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J Biol Chem. 2006 Jun 16;281(24):16521-9. Epub 2006 Apr 6.

Collagen plays an active role in the aggregation of beta2-microglobulin under physiopathological conditions of dialysis-related amyloidosis.

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Department of Physics, University of Genoa, Via Dodecaneso 33, I-16146 Genoa, Italy.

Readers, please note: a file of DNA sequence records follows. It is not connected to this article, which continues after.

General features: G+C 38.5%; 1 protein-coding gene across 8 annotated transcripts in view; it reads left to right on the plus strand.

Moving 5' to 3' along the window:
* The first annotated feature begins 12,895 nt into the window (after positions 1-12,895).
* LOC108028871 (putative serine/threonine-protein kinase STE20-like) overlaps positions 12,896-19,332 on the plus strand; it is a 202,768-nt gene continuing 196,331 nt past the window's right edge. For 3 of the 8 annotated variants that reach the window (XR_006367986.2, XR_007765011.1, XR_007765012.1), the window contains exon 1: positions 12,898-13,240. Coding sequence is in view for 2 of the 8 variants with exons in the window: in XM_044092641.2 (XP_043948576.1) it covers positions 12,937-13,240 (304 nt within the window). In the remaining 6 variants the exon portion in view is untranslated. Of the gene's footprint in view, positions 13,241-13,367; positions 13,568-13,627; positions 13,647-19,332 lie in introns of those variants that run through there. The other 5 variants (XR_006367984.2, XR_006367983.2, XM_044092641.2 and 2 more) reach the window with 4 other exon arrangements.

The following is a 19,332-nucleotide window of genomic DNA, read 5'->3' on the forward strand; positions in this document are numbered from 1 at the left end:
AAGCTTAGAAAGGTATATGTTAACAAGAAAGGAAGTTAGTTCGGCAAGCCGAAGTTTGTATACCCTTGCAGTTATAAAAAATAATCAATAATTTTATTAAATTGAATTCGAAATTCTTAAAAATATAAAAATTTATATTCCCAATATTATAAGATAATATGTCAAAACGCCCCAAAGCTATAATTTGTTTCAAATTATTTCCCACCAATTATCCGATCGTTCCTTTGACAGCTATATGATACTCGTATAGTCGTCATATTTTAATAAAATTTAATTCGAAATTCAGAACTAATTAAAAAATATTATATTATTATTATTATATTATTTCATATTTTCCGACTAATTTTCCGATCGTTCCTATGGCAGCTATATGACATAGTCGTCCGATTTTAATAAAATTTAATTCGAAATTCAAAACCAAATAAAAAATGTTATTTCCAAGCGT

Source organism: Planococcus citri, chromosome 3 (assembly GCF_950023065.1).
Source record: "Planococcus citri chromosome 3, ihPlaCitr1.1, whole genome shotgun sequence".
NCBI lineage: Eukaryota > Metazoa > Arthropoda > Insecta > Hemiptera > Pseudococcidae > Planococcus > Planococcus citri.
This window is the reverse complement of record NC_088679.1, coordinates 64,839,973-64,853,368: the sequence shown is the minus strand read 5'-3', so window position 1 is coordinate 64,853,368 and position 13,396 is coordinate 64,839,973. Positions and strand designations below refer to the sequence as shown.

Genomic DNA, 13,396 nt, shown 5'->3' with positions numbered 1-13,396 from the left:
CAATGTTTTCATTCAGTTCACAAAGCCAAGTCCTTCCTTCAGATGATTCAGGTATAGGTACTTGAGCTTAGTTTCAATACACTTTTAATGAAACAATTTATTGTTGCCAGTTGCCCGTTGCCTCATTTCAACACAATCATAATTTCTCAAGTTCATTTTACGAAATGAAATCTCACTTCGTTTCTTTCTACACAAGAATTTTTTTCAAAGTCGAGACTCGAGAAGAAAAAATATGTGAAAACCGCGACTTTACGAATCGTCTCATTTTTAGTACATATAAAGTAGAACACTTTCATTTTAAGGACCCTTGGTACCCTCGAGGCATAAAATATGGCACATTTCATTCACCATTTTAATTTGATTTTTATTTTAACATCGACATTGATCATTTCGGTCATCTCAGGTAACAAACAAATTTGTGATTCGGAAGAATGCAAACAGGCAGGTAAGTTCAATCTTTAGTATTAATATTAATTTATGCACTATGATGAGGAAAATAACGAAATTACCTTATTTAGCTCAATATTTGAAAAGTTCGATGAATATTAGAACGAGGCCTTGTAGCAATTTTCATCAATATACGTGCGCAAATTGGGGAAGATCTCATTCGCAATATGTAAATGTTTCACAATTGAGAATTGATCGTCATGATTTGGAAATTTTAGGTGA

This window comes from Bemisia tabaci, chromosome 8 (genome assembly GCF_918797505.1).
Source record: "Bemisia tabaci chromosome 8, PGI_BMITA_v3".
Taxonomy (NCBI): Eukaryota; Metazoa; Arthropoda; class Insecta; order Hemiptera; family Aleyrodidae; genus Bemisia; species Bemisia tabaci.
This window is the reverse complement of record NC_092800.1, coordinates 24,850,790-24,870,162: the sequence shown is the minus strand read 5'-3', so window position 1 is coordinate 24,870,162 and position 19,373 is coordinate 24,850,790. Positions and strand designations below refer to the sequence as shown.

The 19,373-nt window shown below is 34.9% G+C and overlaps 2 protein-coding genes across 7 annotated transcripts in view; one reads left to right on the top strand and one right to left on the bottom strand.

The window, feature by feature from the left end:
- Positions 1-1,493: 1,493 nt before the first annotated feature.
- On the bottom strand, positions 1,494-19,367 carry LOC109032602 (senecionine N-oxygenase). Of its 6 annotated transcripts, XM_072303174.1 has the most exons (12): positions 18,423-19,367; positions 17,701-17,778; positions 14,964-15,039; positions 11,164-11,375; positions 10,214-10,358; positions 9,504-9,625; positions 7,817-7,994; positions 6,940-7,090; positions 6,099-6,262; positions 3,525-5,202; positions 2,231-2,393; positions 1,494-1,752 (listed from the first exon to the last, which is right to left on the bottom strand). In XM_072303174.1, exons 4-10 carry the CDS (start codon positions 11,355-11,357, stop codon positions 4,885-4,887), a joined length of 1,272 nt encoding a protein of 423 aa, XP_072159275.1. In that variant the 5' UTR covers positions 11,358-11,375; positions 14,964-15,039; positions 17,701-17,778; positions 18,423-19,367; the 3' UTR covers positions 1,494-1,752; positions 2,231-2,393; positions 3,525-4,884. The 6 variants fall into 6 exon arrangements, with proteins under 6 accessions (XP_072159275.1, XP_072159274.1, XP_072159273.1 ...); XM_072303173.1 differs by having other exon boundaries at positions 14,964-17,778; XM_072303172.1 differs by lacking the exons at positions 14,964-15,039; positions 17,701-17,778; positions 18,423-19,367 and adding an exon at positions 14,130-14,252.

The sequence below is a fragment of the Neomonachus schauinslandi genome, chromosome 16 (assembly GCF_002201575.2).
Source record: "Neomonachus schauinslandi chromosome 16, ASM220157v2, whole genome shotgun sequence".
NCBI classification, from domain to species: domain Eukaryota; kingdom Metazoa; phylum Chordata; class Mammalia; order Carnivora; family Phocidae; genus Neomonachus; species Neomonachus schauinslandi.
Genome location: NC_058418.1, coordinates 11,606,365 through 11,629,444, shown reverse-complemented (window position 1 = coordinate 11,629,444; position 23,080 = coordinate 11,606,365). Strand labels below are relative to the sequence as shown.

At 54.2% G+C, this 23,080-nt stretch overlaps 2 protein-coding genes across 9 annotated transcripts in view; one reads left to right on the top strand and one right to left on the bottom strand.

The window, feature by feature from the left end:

Dialysis-related amyloidosis is characterized by the deposition of insoluble fibrils of beta(2)-microglobulin (beta(2)-m) in the musculoskeletal system. Atomic force microscopy inspection of ex vivo amyloid material reveals the presence of bundles of fibrils often associated to collagen fibrils. Aggregation experiments were undertaken in vitro with the aim of reproducing the physiopathological fibrillation process. To this purpose, atomic force microscopy, fluorescence techniques, and NMR were employed. We found that in temperature and pH conditions similar to those occurring in periarticular tissues in the presence of flogistic processes, beta(2)-m fibrillogenesis takes place in the presence of fibrillar collagen, whereas no fibrils are obtained without collagen. Moreover, the morphology of beta(2)-m fibrils obtained in vitro in the presence of collagen is extremely similar to that observed in the ex vivo sample. This result indicates that collagen plays a crucial role in beta(2)-m amyloid deposition under physiopathological conditions and suggests an explanation for the strict specificity of dialysis-related amyloidosis for the tissues of the skeletal system. We hypothesize that positively charged regions along the collagen fiber could play a direct role in beta(2)-m fibrillogenesis. This hypothesis is sustained by aggregation experiments performed by replacing collagen with a poly-L-lysine-coated mica surface. As shown by NMR measurements, no similar process occurs when poly-L-lysine is dissolved in solution with beta(2)-m. Overall, the findings are consistent with the estimates resulting from a simplified collagen model whereby electrostatic effects can lead to high local concentrations of oppositely charged species, such as beta(2)-m, that decay on moving away from the fiber surface.

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